This is the title of a recently published empirical study in The Missing Data Depot on Substack. The fact that administrative bloat has far exceeded the growth of faculty and students in numbers and power on American campuses is widely acknowledged. And as bureaucrats reshape and control campus life, anecdotal evidence abounds of the corrupting effects of their power on a university’s primary mission, the production and dissemination of knowledge. This first-of-its kind empirical study focuses exclusively on DEI bureaucracies, and concludes that they “often hurt and almost never help the speech climate on college campuses.” The data shows that the bigger the DEI bureaucracy the more pervasive the climate of fear among students, particularly outside the classroom, on social media and in informal conversations in public settings like the quad or dining hall. This study gives evidence for what close observers have long suspected -- that the growth of DEI bureaucracies correlates closely with the demise of free speech and academic freedom on college campuses. Graphs in this study show that Stanford, currently plagued by free speech scandals, has more DEI staff per 1,000 students than any university in the study. And among the Ivy League, Princeton holds the dubious rank of second only to Harvard. Have a look here at this deep dive into the data.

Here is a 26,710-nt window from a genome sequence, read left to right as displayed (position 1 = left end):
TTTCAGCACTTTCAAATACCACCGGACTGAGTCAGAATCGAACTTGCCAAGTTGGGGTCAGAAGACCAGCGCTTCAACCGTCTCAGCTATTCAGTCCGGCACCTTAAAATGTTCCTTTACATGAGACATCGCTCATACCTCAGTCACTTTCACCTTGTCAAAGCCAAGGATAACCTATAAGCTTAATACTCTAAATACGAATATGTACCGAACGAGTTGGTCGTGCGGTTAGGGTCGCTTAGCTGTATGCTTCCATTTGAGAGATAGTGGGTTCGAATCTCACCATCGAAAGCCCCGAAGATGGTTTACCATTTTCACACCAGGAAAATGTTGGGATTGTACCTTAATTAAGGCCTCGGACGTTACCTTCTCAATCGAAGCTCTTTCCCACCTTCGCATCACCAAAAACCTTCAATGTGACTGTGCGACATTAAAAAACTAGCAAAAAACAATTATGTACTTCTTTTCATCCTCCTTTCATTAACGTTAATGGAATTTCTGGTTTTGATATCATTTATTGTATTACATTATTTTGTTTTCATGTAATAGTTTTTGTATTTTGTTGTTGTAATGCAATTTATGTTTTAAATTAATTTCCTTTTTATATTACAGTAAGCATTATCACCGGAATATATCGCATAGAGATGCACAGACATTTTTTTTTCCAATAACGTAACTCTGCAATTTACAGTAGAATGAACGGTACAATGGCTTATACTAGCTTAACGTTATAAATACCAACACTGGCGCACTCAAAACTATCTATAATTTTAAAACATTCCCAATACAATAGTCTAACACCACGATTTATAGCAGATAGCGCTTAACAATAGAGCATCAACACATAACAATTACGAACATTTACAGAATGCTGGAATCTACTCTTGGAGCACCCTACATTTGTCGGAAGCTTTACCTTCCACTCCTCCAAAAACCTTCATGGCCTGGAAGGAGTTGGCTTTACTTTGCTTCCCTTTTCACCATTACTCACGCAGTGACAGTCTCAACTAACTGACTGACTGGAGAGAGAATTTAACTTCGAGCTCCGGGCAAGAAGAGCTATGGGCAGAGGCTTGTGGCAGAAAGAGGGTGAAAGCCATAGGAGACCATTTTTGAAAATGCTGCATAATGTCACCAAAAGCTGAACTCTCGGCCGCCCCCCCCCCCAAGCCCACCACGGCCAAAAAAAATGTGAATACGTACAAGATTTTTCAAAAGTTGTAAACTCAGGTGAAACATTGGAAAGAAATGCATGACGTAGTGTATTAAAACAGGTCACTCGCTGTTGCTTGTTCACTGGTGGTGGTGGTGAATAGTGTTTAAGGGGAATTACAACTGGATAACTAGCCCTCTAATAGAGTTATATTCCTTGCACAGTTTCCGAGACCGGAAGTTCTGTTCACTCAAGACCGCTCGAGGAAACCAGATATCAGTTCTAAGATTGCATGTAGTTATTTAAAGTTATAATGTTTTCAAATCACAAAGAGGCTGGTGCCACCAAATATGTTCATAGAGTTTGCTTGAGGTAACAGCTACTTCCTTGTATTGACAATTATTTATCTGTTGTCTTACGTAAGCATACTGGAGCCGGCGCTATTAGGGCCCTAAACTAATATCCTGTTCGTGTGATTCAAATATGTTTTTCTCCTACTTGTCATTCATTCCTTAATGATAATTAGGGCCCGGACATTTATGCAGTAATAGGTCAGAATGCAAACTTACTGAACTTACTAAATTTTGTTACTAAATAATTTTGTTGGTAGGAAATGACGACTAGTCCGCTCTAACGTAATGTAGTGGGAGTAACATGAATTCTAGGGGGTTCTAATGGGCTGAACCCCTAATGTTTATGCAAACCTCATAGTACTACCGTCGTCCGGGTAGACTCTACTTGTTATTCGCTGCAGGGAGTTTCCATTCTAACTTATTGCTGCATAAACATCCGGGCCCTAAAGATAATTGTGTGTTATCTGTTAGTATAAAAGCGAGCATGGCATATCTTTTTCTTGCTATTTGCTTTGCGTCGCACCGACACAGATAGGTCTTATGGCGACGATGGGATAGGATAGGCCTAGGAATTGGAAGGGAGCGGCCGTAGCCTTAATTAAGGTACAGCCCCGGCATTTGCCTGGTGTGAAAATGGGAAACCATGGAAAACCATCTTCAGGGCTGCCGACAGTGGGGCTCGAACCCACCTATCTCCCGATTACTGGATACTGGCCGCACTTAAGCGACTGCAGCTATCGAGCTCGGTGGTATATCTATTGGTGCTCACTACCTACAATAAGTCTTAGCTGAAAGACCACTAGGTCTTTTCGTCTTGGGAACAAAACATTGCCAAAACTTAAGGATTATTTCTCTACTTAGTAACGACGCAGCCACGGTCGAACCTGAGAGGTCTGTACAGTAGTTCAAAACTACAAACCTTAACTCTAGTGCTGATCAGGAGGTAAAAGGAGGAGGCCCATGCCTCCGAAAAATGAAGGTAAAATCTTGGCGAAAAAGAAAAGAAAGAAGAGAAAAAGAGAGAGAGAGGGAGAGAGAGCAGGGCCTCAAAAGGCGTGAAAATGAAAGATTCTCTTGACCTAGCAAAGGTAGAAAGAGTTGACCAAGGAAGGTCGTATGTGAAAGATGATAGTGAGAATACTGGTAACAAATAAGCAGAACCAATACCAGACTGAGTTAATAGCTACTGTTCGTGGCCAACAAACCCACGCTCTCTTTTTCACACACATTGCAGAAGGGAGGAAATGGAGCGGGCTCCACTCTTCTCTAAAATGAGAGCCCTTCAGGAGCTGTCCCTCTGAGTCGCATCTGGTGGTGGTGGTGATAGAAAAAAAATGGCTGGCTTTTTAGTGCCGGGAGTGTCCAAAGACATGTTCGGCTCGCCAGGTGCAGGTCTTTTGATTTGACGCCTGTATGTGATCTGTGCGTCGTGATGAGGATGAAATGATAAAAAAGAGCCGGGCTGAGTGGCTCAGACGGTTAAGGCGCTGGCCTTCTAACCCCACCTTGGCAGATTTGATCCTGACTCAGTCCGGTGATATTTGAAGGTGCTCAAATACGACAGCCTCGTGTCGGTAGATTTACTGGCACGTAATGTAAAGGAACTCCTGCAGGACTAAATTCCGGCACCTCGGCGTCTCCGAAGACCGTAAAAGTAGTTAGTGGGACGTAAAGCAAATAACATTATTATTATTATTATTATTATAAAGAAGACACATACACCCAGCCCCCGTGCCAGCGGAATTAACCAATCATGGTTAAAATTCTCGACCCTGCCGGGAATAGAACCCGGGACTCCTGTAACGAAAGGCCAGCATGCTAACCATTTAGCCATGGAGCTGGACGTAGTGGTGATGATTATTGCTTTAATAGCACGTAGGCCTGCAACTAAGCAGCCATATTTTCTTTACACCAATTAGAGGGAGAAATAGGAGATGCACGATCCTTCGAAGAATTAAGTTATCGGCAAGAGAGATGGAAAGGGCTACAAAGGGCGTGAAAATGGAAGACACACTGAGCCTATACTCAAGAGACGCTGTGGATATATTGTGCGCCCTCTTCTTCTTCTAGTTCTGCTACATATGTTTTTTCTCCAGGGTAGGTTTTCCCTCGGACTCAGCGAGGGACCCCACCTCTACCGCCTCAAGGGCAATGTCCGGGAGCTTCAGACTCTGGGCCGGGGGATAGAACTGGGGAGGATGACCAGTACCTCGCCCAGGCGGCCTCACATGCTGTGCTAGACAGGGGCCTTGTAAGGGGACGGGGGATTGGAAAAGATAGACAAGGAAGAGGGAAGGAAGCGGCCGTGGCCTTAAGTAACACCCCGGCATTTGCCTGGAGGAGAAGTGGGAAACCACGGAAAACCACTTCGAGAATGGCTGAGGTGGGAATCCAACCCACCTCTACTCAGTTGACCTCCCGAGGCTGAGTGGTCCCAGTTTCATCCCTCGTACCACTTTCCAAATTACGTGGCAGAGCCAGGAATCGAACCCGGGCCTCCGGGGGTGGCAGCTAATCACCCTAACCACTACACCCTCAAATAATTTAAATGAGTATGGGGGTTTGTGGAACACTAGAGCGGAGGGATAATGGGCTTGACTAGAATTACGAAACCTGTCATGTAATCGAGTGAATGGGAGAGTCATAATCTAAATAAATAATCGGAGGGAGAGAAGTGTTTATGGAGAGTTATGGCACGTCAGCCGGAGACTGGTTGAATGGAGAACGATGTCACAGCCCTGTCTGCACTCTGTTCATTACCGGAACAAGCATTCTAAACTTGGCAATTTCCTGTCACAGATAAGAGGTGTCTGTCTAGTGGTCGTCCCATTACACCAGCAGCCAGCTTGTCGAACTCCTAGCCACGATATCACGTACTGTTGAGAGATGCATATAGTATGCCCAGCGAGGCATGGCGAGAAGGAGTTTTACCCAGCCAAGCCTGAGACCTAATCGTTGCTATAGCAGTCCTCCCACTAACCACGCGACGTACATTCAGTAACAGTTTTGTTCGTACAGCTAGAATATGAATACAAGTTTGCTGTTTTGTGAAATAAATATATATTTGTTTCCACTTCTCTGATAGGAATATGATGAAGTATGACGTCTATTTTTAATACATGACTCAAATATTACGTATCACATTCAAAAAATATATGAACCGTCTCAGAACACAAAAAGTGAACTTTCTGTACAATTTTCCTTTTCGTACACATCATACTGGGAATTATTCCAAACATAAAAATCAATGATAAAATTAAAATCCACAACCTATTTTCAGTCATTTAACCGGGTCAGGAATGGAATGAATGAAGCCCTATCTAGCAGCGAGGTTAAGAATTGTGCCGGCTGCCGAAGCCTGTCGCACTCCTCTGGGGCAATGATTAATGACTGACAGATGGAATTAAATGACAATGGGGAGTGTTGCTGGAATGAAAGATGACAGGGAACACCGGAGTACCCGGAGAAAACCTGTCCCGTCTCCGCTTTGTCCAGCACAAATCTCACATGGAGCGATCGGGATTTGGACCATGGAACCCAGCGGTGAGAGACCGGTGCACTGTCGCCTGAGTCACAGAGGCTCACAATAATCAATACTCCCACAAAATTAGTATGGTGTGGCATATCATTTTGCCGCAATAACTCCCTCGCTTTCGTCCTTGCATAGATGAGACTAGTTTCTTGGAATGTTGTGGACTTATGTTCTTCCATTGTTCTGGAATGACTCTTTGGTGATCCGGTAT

Tuesday April 11, 4:30 pm
Greg Lukianoff, attorney, New York Times best-selling author and President and CEO of the Foundation for Individual Rights and Expression (FIRE). He is the author of Unlearning Liberty: Campus Censorship and the End of American Debate, Freedom of Speech, and FIRE’s Guide to Free Speech on Campus. He co-authored The Coddling of the American Mind: How Good Intentions and Bad Ideas are Setting Up a Generation for Failure with Jonathan Haidt.
Location: Arthur Lewis Auditorium, Robertson Hall. Click here to reserve a spot.
By Ethan Hicks ‘26
March 24, 2023
On Tuesday, March 21, Professor Robert P. George, McCormick Professor of Jurisprudence at Princeton, and Nadine Strossen, former president of the ACLU, sat down to discuss the history and modern state of free speech in America in their joint talk “Civil Liberties: On Campus and Beyond.” An engaged audience of students, faculty, and community members filled Lewis Auditorium to join George and Strossen for their fireside style chat hosted by Princetonians for Free Speech and Princeton Open Campus Coalition.
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March 1, 2023
To: President Eisgruber
Members of the Board of Trustees of Princeton University
We are writing to you on behalf of Princetonians for Free Speech (PFS) to bring to your attention important new information relating to the petition to remove the statue of John Witherspoon from its prominent place on the plaza near Firestone Library and the Chapel. PFS is a Princeton alumni organization devoted to promoting free speech, academic freedom, and viewpoint diversity at Princeton. Thousands of Princeton alumni, as well as many students, faculty, and university staff, follow PFS on our website.
PFS believes that this new information, particularly that obtained from tax records pertaining to Witherspoon’s ownership of slaves, changes the narrative of the debate on removal of the statue and challenges the basic assertions in the petition. In addition, the listening sessions took place without participants being aware of the true history of Witherspoon. Furthermore, this new information shows the history of Witherspoon on the University’s Princeton and Slavery Project website to be both incomplete and misleading.
Click here for link to full article